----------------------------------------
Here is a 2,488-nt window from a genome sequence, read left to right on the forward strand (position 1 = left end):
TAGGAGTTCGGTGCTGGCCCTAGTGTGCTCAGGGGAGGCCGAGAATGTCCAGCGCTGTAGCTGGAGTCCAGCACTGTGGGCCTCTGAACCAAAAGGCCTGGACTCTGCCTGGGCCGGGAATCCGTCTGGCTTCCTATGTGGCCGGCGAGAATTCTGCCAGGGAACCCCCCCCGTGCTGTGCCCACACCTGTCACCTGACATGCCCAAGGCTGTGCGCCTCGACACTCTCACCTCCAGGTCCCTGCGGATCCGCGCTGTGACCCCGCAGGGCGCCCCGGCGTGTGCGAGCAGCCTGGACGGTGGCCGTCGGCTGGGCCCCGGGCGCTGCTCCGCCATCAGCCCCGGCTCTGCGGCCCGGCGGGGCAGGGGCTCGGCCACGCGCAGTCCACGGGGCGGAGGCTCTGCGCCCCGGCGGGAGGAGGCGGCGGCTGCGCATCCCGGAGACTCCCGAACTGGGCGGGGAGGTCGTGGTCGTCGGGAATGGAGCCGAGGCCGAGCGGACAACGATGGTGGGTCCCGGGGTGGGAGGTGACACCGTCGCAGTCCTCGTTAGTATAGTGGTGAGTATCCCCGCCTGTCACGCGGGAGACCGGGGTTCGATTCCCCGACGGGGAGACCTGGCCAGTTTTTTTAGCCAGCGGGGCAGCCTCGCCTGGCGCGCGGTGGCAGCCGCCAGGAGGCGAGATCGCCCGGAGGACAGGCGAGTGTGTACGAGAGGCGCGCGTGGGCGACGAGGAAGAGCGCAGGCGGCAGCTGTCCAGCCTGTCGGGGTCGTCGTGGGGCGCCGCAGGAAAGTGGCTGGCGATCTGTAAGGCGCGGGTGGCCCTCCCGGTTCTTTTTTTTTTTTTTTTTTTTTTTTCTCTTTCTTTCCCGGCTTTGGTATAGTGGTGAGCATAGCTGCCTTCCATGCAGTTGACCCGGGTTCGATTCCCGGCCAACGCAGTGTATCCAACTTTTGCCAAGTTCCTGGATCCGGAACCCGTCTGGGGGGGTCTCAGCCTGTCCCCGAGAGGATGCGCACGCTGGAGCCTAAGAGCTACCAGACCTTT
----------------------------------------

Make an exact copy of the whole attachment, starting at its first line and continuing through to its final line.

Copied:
Here is a 2,488-nt window from a genome sequence, read left to right on the forward strand (position 1 = left end):
TAGGAGTTCGGTGCTGGCCCTAGTGTGCTCAGGGGAGGCCGAGAATGTCCAGCGCTGTAGCTGGAGTCCAGCACTGTGGGCCTCTGAACCAAAAGGCCTGGACTCTGCCTGGGCCGGGAATCCGTCTGGCTTCCTATGTGGCCGGCGAGAATTCTGCCAGGGAACCCCCCCCGTGCTGTGCCCACACCTGTCACCTGACATGCCCAAGGCTGTGCGCCTCGACACTCTCACCTCCAGGTCCCTGCGGATCCGCGCTGTGACCCCGCAGGGCGCCCCGGCGTGTGCGAGCAGCCTGGACGGTGGCCGTCGGCTGGGCCCCGGGCGCTGCTCCGCCATCAGCCCCGGCTCTGCGGCCCGGCGGGGCAGGGGCTCGGCCACGCGCAGTCCACGGGGCGGAGGCTCTGCGCCCCGGCGGGAGGAGGCGGCGGCTGCGCATCCCGGAGACTCCCGAACTGGGCGGGGAGGTCGTGGTCGTCGGGAATGGAGCCGAGGCCGAGCGGACAACGATGGTGGGTCCCGGGGTGGGAGGTGACACCGTCGCAGTCCTCGTTAGTATAGTGGTGAGTATCCCCGCCTGTCACGCGGGAGACCGGGGTTCGATTCCCCGACGGGGAGACCTGGCCAGTTTTTTTAGCCAGCGGGGCAGCCTCGCCTGGCGCGCGGTGGCAGCCGCCAGGAGGCGAGATCGCCCGGAGGACAGGCGAGTGTGTACGAGAGGCGCGCGTGGGCGACGAGGAAGAGCGCAGGCGGCAGCTGTCCAGCCTGTCGGGGTCGTCGTGGGGCGCCGCAGGAAAGTGGCTGGCGATCTGTAAGGCGCGGGTGGCCCTCCCGGTTCTTTTTTTTTTTTTTTTTTTTTTTTCTCTTTCTTTCCCGGCTTTGGTATAGTGGTGAGCATAGCTGCCTTCCATGCAGTTGACCCGGGTTCGATTCCCGGCCAACGCAGTGTATCCAACTTTTGCCAAGTTCCTGGATCCGGAACCCGTCTGGGGGGGTCTCAGCCTGTCCCCGAGAGGATGCGCACGCTGGAGCCTAAGAGCTACCAGACCTTT